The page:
Another commentator has criticized the Third Circuit’s standard because:

placing such a high burden on a proponent just to make a prima facie case enables any creditor to defeat consolidation in virtually any case, whether or not that creditor itself reasonably relied on separateness and regardless of the benefits consolidation may provide. If consensual consolidation is permitted (as it is by Owens), no purpose is served by effectively giving every single creditor a veto over consolidation without having to prove that it is being unjustly injured. Such a veto is inconsistent with the notion of bankruptcy as a collective remedy that deprives each individual creditor of the right to veto debtor action unless its demands are met and, instead, permits a debtor to act to maximize aggregate value so long as the economic value of individual rights is protected. Seth D. Amera et al., Substantive Consolidation: Getting Back to Basics, 14 AM. BANKR. INS. L. REV. 1, 34 (2006).

There are also a few cases that, while not rejecting the Third Circuit’s reasoning outright, have reached a result contrary to the Owens Corning decision. Indeed, a Florida court, in In re Winn-Dixie Stores, Inc., 356 B.R. 239, 252 (Bankr. M.D. Fla. 2006) held the Owens Corning standard inapplicable and distinguished its case upon the facts, noting that its case did not involve a deemed consolidation (as Owens Corning had) and, in any event, framing the issue before it not as one of substantive consolidation but whether to approve an agreement reached between the parties.

On the other hand, the District Court of New Jersey in Lubetkin v. Official Committee of Unsecured Creditors (In re Lisanti Foods, Inc.), Civ. No. 04-3868, 2006 WL 2927619, at *1 (D.N.J. Oct. 11, 2006), purported to apply the new Third Circuit standard in upholding the grant of substantive consolidation. After the district court affirmed confirmation of the debtor’s plan, creditors of the debtor filed an appeal to the Third Circuit. However, when the Third Circuit issued its decision in Owens Corning, the appellants sought re-argument in the district court on the basis that substantive consolidation was no longer warranted in light of the Third Circuit’s new standard. The district court, while acknowledging “the significant change in the law of substantive consolidation wrought by the Third Circuit's decision in Owens Corning,” denied reargument. Of particular importance was the district court’s determination that the facts—which were similar to those that the Third Circuit cited in Owens Corning as a basis for denying substantive consolidation—satisfied the first prong of the new standard. The district court found “substantial” evidence that creditors had viewed the debtors as a single entity when extending credit: “each of the creditors dealt with the debtors on a combined basis where the financial risk was predicated on the total of the three entities. [Creditors] did not render credit to each individual debtor, but rather [to the] combined entity.”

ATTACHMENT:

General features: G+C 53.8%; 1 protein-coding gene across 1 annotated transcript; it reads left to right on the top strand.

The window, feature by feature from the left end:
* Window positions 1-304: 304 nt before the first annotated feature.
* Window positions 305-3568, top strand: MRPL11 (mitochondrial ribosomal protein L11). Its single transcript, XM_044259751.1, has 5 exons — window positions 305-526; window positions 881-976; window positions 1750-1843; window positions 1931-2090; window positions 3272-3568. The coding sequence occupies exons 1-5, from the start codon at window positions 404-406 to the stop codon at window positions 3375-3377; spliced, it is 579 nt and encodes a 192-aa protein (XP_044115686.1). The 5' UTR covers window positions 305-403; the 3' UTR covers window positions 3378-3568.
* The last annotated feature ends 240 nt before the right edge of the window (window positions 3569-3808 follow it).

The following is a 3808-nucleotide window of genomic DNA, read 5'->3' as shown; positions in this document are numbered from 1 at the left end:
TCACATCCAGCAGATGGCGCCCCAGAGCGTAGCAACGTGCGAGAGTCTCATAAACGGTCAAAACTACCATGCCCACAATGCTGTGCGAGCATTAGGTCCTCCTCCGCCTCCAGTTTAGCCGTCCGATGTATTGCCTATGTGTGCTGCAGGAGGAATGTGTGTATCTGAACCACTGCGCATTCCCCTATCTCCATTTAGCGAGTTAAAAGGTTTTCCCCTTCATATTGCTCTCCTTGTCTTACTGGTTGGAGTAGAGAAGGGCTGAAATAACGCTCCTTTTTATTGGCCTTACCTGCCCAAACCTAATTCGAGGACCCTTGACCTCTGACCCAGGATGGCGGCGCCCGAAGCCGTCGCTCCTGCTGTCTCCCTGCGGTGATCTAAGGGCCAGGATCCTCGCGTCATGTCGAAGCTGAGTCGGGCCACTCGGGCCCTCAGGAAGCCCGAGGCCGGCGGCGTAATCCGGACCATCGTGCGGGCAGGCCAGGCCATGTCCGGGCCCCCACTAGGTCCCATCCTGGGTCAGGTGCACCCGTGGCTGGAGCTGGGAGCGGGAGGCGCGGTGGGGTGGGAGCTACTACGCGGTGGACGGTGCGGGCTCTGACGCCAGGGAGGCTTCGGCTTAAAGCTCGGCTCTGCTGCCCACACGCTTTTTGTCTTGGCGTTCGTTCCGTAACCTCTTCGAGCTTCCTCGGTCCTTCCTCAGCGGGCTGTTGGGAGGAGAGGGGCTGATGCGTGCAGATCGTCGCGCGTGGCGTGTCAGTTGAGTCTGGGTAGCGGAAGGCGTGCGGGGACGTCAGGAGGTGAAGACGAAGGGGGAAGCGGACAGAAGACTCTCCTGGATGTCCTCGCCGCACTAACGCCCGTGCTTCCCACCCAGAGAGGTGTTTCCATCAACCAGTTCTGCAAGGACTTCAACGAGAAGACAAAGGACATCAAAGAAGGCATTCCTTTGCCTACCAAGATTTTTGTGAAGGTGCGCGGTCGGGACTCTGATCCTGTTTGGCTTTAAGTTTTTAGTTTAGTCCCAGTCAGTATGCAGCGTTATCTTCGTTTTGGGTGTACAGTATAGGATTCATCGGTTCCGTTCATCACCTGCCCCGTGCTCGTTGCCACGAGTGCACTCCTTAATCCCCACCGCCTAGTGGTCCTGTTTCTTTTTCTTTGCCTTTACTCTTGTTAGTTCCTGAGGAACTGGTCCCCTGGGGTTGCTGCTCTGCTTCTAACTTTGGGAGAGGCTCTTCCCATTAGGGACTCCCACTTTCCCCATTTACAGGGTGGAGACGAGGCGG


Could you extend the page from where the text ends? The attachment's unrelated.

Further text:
The long-term implications of the Third Circuit’s standard are unclear. On the one hand, the new standard has received substantial deference from other courts and generally has been invoked to deny substantive consolidation. To that extent, Owens Corning has effectively called into question the continued efficacy of substantive consolidation. Counteracting this trend are the Lisanti Foods court and the critical views of academic observers. So, for the time being, the future of substantive consolidation remains murky.

Related People
Luma S. Al-Shibib
View Moreimage

© Copyright 2024 by Anderson Kill P.C.